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Canada's merchandise exports rise

Canada's merchandise exports rose 3.1% to $33.8 billion in October, on the strength of industrial goods and materials, as exports of precious metals and copper ores reached record highs. Excluding industrial goods and materials, exports declined 0.2%.

Exports of agricultural and fishing products as well as automotive products also grew in October. In contrast, declines were recorded in exports of machinery and equipment and energy products.

Export volumes increased 3.0% and prices edged up 0.1% during the month.

Imports increased 1.2% to $35.5 billion, as import volumes grew 1.7% while prices declined 0.5%. Import volumes have been on an upward trend since March 2009.

Energy products led the growth in overall imports, followed by automotive products and other consumer goods. These gains were moderated by a decline in imports of industrial goods and materials.

As a result, Canada's trade deficit with the world narrowed to $1.7 billion in October from $2.3 billion in September.

Exports to the United States increased 0.4% while imports grew 1.7%. Consequently, Canada's trade surplus with the United States declined from $1.4 billion in September to $1.1 billion in October, the smallest trade surplus with the United States since September 1992.

Exports to countries other than the United States rose 10.1% to $10.1 billion, their highest level since November 2008, while imports edged up 0.3%. Therefore, Canada's trade deficit with countries other than the United States declined from $3.7 billion in September to $2.8 billion in October.

Metals and metals ores lead the growth in exports

Exports of industrial goods and materials rose 13.7% to $8.9 billion, their highest level since November 2008. Volumes accounted for almost two-thirds of the gain. Metals and alloys increased 17.8%, as exports of precious metals reached a record high of $1.6 billion in October. Metal ores rose by 48.9%, led by record exports of copper ores. Other ores, namely precious metals in ores, and nickel ores also contributed to the growth in the sector.

Exports of agricultural and fishing products increased 7.5% to $3.2 billion, their highest level since June 2009. The growth mainly resulted from a 5.8% rise in volumes. Exports of other crude vegetables, namely soya beans, posted solid gains during the month.

After four months of decline, exports of automotive products increased 3.5% to $4.9 billion, as a result of higher volumes. Exports of passenger autos rose 2.0%, following an 11.0% decline the previous month. Trucks and other motor vehicles increased, mainly reflecting higher exports of snowmobiles.

In contrast, exports of machinery and equipment fell 2.5% to $6.6 billion, as volumes decreased. The decline was a result of a 24.2% decrease in exports of aircraft, engines and parts.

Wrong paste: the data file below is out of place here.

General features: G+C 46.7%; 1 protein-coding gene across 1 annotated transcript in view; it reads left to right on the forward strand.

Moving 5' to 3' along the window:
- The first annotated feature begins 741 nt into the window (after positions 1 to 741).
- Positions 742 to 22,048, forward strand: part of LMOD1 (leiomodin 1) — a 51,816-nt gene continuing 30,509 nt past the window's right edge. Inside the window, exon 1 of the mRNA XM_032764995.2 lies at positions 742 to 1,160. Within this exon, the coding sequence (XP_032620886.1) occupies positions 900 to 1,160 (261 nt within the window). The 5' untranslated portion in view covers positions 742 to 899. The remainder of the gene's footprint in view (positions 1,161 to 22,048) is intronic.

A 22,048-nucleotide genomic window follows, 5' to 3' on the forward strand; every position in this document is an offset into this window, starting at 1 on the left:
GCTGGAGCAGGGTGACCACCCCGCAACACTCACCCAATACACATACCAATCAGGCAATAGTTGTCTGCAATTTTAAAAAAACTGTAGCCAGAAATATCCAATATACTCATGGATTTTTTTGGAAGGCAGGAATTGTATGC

Energy products exports decreased 2.6% to $6.4 billion, as prices fell 8.8% while volumes grew. Lower exports of natural gas were the main factor behind the decline, reflecting a drop in prices. Exports of crude petroleum rose 2.8% and moderated the decrease in the sector.

Higher volumes of energy products boost imports

Imports of energy products rose 8.3% to $3.4 billion, as volumes increased 8.5%. Imports of petroleum and coal products accounted for the increase in the sector, reflecting higher imports of motor gasoline. Imports of crude petroleum, down 4.7%, declined for a second consecutive month.

Imports of automotive products grew 1.5% to $5.6 billion, a result of higher volumes. After four months of decline, imports of motor vehicle parts rose 2.9% and accounted for over three quarters of the gain in the sector. Imports of trucks and other motor vehicles also increased, reflecting the demand for full size pick ups.

Other consumer goods imports increased 1.2% to $5.0 billion, as volumes grew 2.7%. Imports of miscellaneous consumer goods, which include diverse items such as photographic goods and house furnishings, led the gain. Imports of apparel and footwear, up for an eighth consecutive month, also contributed to the gain in October.

Machinery and equipment imports remained relatively unchanged (+0.1%) at $10.1 billion, although volumes rose 0.5%. Other transportation equipment, namely ships and boats, increased during the month as new tariff relief measures came into effect in October.

Imports of industrial goods and material declined 2.6% to $7.4 billion, mainly a result of lower volumes. The decrease was led by other iron and steel products, specifically casing, tubing and drill pipe used in drilling for oil and gas. Other chemicals and related products, and organic chemicals including medicinal ingredients, also declined.

© Statistics Canada -


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